The PAVN was first conceived in September 1944 at the first Revolutionary Party Military Conference as "armed propaganda brigades" to educate, recruit and mobilise the Vietnamese to create a main force to drive the French colonial and Japanese occupiers from Vietnam. [5] Under the guidelines of Hồ Chí Minh, Võ Nguyên Giáp was given the task of establishing the brigades and the Armed Propaganda Unit for National Liberation came into existence on 22 December 1944. The first formation was made up of thirty one men and three women, armed with two revolvers, seventeen rifles, one light machine gun, and fourteen breech-loading flintlocks. [6] The United States' OSS agents, led by Archimedes Patti – who was sometimes referred as the founding father of the PAVN due to his role, had provided ammunitions as well as logistic intelligence and equipments and they had also helped training these soldiers which was later become the vital backbone of the later Vietnamese military to fight the Japanese occupiers as well as the future wars.

French Indochina in World War II

In the northern-hemisphere summer of 1940 Germany rapidly defeated the French Third Republic, and colonial administration of French Indochina passed to the French State. In September 1940 Japanese troops first entered parts of Indochina; and in July 1941 Japan extended its control over the whole of French Indochina. The United States, concerned by Japanese expansion, started putting embargoes on exports of steel and oil to Japan from July 1940. The desire to escape these embargoes and to become self-sufficient in resources ultimately contributed to Japan's decision to attack on December 7, 1941 the British Empire and simultaneously the USA and at Pearl Harbor, Hawaii). This led to the USA declaring war against Japan on December 8, 1941. The US then joined the British Empire, already at war with Germany since 1939, and its existing allies in the fight against the Axis powers.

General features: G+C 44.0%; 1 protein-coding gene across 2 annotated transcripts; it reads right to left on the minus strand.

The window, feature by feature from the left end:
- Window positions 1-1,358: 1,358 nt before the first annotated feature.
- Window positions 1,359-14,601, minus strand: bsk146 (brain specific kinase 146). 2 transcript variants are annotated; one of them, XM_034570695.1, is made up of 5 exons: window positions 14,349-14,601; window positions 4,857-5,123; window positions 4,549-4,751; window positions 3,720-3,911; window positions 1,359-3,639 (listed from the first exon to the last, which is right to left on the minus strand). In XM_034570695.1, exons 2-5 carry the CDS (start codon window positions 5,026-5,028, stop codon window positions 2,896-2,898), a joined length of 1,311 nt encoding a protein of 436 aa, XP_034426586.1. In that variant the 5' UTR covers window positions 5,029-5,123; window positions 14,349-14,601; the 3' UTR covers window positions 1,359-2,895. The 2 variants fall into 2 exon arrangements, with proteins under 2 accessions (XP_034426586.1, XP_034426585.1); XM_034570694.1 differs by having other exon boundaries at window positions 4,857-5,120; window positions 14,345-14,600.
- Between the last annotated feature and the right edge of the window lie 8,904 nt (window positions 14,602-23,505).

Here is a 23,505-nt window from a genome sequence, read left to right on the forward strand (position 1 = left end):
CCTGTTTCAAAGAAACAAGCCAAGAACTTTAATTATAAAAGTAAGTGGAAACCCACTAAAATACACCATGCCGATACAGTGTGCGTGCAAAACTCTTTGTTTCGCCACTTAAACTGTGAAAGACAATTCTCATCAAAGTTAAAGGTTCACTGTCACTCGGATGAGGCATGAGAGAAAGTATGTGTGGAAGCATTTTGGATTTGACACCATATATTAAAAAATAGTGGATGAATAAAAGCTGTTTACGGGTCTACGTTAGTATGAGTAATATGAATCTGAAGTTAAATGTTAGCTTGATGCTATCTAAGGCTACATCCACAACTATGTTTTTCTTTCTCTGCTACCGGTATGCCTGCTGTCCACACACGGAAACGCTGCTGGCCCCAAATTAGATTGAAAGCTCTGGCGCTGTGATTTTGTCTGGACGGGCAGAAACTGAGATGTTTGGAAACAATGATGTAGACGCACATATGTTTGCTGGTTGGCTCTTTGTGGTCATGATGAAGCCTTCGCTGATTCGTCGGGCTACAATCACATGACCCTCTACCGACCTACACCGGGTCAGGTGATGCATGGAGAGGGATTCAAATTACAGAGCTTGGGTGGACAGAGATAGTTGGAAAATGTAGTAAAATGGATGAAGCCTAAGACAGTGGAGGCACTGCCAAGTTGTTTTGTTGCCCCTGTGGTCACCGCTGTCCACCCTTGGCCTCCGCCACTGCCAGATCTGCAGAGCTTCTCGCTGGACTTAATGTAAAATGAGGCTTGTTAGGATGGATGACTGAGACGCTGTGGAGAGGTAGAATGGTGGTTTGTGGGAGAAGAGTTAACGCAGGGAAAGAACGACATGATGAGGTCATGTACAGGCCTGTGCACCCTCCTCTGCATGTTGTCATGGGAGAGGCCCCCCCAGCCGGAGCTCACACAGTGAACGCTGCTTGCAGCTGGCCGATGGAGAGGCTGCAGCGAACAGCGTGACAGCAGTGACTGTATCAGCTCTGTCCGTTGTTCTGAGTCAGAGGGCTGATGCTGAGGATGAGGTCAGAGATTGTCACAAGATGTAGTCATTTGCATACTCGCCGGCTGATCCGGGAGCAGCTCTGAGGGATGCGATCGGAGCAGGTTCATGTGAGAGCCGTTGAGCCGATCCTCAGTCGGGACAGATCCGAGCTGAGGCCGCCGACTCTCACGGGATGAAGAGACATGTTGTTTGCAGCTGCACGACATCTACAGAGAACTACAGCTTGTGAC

Ho Chi Minh 20th-century Vietnamese communist leader

Hồ Chí Minh, born Nguyễn Sinh Cung, also known as Nguyễn Tất Thành,Nguyễn Ái Quốc, Bác Hồ or simply Bác ("Uncle"), was a Vietnamese revolutionary and politician. He served as Prime Minister of North Vietnam from 1945 to 1955 and then its President from 1945 to 1969. Ideologically a Marxist-Leninist, he served as Chairman and First Secretary of the Workers' Party of Vietnam.

Võ Nguyên Giáp North Vietnamese commander

Võ Nguyên Giáp was a general in the Vietnam People's Army and a politician. Võ Nguyên Giáp is considered one of the greatest military strategists of the 20th century. He first grew to prominence during World War II, where he served as the military leader of the Viet Minh resistance against the Japanese occupation of Vietnam. Giáp was a crucial military commander in two wars: the First Indochina War of 1946–1954, and the Vietnam War of 1955–1975, participating in several historically significant battles: Lạng Sơn in 1950, Hòa Bình in 1951–1952, Điện Biên Phủ in 1954, the Tết Offensive in 1968, the Easter Offensive in 1972, and the final Ho Chi Minh Campaign of 1975.

The group was renamed the "Vietnam Liberation Army" in May 1945. [7] In September, the army was again renamed the "Vietnam National Defence Army". [7] At this point, it had about 1,000 soldiers. [7] In 1950, it officially became the People's Army of Vietnam.

Võ Nguyên Giáp went on to become the first full general of the VPA on 28 May 1948, and famous for leading the PAVN in victory over French forces at the Battle of Dien Bien Phu in 1954 and being in overall command against U.S. backed South Vietnam at the Fall of Saigon on 30 April 1975.

French Indochina War